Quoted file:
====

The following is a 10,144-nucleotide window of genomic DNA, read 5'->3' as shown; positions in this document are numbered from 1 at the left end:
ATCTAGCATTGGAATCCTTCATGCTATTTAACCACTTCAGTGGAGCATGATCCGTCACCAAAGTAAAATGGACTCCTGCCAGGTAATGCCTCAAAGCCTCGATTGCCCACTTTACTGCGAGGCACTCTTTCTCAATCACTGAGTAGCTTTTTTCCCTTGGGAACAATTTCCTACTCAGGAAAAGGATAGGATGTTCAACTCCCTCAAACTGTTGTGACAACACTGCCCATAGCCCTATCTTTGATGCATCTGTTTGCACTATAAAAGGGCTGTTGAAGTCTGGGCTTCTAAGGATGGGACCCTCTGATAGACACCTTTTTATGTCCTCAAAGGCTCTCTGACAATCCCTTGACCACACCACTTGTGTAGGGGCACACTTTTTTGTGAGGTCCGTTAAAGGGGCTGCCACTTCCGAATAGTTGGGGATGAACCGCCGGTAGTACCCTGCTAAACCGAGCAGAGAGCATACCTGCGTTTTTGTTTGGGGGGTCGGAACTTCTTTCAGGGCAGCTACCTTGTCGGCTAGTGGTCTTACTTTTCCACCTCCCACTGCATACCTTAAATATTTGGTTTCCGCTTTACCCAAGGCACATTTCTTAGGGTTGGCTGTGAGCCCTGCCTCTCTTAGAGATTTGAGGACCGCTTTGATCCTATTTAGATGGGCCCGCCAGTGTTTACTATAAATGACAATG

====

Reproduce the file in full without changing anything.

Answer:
The following is a 10,144-nucleotide window of genomic DNA, read 5'->3' as shown; positions in this document are numbered from 1 at the left end:
ATCTAGCATTGGAATCCTTCATGCTATTTAACCACTTCAGTGGAGCATGATCCGTCACCAAAGTAAAATGGACTCCTGCCAGGTAATGCCTCAAAGCCTCGATTGCCCACTTTACTGCGAGGCACTCTTTCTCAATCACTGAGTAGCTTTTTTCCCTTGGGAACAATTTCCTACTCAGGAAAAGGATAGGATGTTCAACTCCCTCAAACTGTTGTGACAACACTGCCCATAGCCCTATCTTTGATGCATCTGTTTGCACTATAAAAGGGCTGTTGAAGTCTGGGCTTCTAAGGATGGGACCCTCTGATAGACACCTTTTTATGTCCTCAAAGGCTCTCTGACAATCCCTTGACCACACCACTTGTGTAGGGGCACACTTTTTTGTGAGGTCCGTTAAAGGGGCTGCCACTTCCGAATAGTTGGGGATGAACCGCCGGTAGTACCCTGCTAAACCGAGCAGAGAGCATACCTGCGTTTTTGTTTGGGGGGTCGGAACTTCTTTCAGGGCAGCTACCTTGTCGGCTAGTGGTCTTACTTTTCCACCTCCCACTGCATACCTTAAATATTTGGTTTCCGCTTTACCCAAGGCACATTTCTTAGGGTTGGCTGTGAGCCCTGCCTCTCTTAGAGATTTGAGGACCGCTTTGATCCTATTTAGATGGGCCCGCCAGTGTTTACTATAAATGACAATG